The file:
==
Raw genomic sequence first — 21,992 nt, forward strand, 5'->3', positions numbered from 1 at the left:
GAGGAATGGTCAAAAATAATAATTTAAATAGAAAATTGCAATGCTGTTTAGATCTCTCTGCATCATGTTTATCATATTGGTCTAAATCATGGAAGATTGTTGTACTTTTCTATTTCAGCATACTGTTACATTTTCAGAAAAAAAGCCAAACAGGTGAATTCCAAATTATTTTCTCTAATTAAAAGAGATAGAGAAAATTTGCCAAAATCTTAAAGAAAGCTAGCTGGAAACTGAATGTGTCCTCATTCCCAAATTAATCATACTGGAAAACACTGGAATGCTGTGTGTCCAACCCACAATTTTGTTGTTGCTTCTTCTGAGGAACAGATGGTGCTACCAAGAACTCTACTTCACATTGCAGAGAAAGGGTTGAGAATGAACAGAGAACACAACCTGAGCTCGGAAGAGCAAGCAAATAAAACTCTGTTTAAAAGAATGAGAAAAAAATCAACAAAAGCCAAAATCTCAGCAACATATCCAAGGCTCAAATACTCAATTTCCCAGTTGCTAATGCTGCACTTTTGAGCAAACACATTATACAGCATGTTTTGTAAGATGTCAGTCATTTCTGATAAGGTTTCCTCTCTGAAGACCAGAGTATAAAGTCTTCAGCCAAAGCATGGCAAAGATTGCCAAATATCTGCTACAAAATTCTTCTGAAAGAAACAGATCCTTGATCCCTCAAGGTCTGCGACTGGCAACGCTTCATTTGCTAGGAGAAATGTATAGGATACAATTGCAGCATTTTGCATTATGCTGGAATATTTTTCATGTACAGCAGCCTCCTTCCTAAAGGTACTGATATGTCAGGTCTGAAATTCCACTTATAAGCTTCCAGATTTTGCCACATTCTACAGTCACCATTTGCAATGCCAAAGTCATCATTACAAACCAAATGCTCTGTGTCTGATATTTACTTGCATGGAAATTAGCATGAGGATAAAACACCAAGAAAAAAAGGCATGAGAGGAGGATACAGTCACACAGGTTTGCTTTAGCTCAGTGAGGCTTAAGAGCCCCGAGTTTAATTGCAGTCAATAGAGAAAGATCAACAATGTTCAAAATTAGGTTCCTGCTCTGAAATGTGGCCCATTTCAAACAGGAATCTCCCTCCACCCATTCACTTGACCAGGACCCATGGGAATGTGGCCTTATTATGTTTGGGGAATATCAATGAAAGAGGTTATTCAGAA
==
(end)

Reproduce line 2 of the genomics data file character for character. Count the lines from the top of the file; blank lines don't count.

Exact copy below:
GAGGAATGGTCAAAAATAATAATTTAAATAGAAAATTGCAATGCTGTTTAGATCTCTCTGCATCATGTTTATCATATTGGTCTAAATCATGGAAGATTGTTGTACTTTTCTATTTCAGCATACTGTTACATTTTCAGAAAAAAAGCCAAACAGGTGAATTCCAAATTATTTTCTCTAATTAAAAGAGATAGAGAAAATTTGCCAAAATCTTAAAGAAAGCTAGCTGGAAACTGAATGTGTCCTCATTCCCAAATTAATCATACTGGAAAACACTGGAATGCTGTGTGTCCAACCCACAATTTTGTTGTTGCTTCTTCTGAGGAACAGATGGTGCTACCAAGAACTCTACTTCACATTGCAGAGAAAGGGTTGAGAATGAACAGAGAACACAACCTGAGCTCGGAAGAGCAAGCAAATAAAACTCTGTTTAAAAGAATGAGAAAAAAATCAACAAAAGCCAAAATCTCAGCAACATATCCAAGGCTCAAATACTCAATTTCCCAGTTGCTAATGCTGCACTTTTGAGCAAACACATTATACAGCATGTTTTGTAAGATGTCAGTCATTTCTGATAAGGTTTCCTCTCTGAAGACCAGAGTATAAAGTCTTCAGCCAAAGCATGGCAAAGATTGCCAAATATCTGCTACAAAATTCTTCTGAAAGAAACAGATCCTTGATCCCTCAAGGTCTGCGACTGGCAACGCTTCATTTGCTAGGAGAAATGTATAGGATACAATTGCAGCATTTTGCATTATGCTGGAATATTTTTCATGTACAGCAGCCTCCTTCCTAAAGGTACTGATATGTCAGGTCTGAAATTCCACTTATAAGCTTCCAGATTTTGCCACATTCTACAGTCACCATTTGCAATGCCAAAGTCATCATTACAAACCAAATGCTCTGTGTCTGATATTTACTTGCATGGAAATTAGCATGAGGATAAAACACCAAGAAAAAAAGGCATGAGAGGAGGATACAGTCACACAGGTTTGCTTTAGCTCAGTGAGGCTTAAGAGCCCCGAGTTTAATTGCAGTCAATAGAGAAAGATCAACAATGTTCAAAATTAGGTTCCTGCTCTGAAATGTGGCCCATTTCAAACAGGAATCTCCCTCCACCCATTCACTTGACCAGGACCCATGGGAATGTGGCCTTATTATGTTTGGGGAATATCAATGAAAGAGGTTATTCAGAA